“It’s a national imperative to win this space race,” Mozer said.

In an echo of the early ’60s, Mozer claimed that the clash of national interests “will extend to the moon soon.”

“China has a national plan not only to explore the moon, but to put Chinese settlers on the surface and exploit the resources of the moon,” he said. “The Chinese national goal is to be the technologically dominant global power by the 2040s. China’s reach, in its military sense, will extend to the moon and possibly beyond. From a national defense strategy perspective, we must ensure that we have the technology to surpass China’s reach.”

He said the top trends in space technology include spacecraft miniaturization and greater spacecraft autonomy — potentially including artificial intelligence for space operations. “These technologies may drive new modes of warfare,” Mozer said.

The rise of satellite mega-constellations will complicate the picture even further. In May, SpaceX deployed the first 60 spacecraft for what’s expected to be a Starlink broadband data constellation comprising thousands of satellites. Other companies, including OneWeb and Amazon’s Project Kuiper, have plans for thousands more.

Mozer said government officials were just starting to work through the challenges for space traffic management raised by the first 60 Starlink satellites. “We have no idea what the second or third tier of such a constellation might mean,” he said.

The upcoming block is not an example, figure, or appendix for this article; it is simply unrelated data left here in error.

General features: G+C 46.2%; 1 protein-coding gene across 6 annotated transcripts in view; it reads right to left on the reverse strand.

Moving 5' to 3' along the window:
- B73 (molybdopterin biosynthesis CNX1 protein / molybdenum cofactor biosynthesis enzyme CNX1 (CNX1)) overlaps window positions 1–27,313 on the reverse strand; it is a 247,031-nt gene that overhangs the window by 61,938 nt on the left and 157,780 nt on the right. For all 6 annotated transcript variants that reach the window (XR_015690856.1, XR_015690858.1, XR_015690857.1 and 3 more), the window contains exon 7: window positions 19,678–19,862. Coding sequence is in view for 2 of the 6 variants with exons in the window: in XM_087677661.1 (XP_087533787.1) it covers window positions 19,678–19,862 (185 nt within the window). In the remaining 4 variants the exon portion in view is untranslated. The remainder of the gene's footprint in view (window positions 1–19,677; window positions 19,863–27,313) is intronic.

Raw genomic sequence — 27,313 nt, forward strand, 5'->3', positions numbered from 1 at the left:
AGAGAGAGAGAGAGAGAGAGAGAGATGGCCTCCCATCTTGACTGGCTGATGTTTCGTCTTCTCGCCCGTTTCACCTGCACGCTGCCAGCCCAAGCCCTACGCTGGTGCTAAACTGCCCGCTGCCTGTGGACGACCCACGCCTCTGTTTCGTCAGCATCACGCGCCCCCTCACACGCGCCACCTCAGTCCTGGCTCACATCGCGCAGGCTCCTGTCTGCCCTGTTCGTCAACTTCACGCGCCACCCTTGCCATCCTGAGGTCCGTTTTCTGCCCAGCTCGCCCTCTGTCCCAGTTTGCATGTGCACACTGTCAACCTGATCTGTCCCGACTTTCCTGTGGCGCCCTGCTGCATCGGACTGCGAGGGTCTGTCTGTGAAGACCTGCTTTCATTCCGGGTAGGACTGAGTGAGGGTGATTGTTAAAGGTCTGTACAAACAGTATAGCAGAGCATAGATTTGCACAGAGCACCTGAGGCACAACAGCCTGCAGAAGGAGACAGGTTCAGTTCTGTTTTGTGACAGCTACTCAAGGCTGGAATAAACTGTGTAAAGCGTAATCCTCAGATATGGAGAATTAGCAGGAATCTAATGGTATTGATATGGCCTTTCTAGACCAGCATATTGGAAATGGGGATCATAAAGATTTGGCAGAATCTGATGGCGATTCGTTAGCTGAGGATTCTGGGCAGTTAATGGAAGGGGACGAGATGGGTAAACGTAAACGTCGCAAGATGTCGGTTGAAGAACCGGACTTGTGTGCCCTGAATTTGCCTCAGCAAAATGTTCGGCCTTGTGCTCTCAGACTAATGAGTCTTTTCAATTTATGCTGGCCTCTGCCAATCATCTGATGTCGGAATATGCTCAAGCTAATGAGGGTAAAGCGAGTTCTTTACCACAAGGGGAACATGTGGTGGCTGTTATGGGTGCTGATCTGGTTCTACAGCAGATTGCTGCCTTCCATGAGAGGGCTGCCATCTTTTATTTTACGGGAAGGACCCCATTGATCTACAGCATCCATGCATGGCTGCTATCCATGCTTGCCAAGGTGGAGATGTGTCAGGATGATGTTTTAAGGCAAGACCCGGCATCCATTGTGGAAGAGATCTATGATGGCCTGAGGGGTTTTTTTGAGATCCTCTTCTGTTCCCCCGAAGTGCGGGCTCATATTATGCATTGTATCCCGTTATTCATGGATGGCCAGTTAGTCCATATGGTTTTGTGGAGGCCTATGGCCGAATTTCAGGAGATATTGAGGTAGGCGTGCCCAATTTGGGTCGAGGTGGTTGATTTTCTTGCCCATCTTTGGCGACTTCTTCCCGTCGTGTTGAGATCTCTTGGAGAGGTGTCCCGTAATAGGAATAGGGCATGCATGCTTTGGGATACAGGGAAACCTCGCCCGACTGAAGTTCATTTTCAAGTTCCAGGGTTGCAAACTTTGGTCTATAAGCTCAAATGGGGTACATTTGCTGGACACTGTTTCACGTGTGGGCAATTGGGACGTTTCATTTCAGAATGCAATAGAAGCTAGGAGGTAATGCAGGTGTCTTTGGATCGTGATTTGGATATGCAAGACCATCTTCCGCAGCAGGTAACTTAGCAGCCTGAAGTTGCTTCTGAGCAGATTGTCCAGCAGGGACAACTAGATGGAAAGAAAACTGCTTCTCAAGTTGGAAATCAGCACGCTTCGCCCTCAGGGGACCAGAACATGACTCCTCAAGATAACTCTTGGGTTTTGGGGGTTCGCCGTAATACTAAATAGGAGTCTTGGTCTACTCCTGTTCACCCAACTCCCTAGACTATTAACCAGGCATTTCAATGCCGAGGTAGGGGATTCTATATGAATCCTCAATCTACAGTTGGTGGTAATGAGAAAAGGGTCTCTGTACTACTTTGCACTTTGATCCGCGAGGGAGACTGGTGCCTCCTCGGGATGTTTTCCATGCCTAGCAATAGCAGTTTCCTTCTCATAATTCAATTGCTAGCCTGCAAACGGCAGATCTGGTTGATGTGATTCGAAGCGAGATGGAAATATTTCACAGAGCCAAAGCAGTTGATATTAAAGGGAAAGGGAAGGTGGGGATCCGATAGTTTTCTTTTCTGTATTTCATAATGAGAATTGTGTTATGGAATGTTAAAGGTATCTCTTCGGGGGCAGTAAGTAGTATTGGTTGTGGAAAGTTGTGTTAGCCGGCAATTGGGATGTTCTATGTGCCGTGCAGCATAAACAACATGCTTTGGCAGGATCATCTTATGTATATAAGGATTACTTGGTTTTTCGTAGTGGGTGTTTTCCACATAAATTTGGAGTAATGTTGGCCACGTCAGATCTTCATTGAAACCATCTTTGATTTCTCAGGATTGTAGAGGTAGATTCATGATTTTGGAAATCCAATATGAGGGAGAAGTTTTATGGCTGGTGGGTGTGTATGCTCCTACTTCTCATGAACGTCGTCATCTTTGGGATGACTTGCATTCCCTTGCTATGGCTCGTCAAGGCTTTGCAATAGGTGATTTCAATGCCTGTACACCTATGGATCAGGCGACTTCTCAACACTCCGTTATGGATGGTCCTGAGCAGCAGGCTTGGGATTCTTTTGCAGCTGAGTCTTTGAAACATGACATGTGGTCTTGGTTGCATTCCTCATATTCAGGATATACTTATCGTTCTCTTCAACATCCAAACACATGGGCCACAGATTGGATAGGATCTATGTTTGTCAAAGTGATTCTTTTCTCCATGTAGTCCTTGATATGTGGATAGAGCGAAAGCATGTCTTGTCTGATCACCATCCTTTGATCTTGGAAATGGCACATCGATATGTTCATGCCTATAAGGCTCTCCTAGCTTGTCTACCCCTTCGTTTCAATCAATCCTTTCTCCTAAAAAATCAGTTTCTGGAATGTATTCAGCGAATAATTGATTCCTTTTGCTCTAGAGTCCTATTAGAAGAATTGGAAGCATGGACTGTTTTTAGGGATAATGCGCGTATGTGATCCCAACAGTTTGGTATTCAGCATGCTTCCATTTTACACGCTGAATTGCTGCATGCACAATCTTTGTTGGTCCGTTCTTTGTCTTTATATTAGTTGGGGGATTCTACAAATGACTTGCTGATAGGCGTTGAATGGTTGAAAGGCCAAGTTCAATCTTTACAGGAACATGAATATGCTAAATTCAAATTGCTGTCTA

One aspect of NASA’s space exploration plan sparked some pushback at the NewSpace conference, which tends to draw heavily on the entrepreneurial side of the space industry. During the QA part of his presentation, Turner came in for questions about NASA spending on the heavy-lift Space Launch System and Orion deep-space capsule.

Critics of the SLS-Orion development effort, which has Boeing and Lockheed Martin as prime contractors but is managed by NASA, say it’d be faster and cheaper to use SpaceX’s Falcon Heavy rocket, which has already been launched twice — or the SpaceX Starship launch system, which is in an early stage of development.

In response to the questions, Turner said NASA was currently committed to SLS and Orion for the initial missions to the moon in the early to mid-2020s, but could consider a wider range of space transportation systems once they’re up and running. He emphasized that such systems would have to be certified as safe for human passengers.

“At some point, when those other vehicles are ready and demonstrating that heavy-lift capacity, for a human-rated vehicle, then we will transition to those,” he said.

One of the questioners was Peter Garretson, an independent strategy consultant who focuses on space and defense. After the session, Garretson told GeekWire that he’d like to see NASA reconsider its plans sooner rather than later.

“We really need to stop and take a second look: Is this the right architecture, to go fast or to go far?” Garretson said.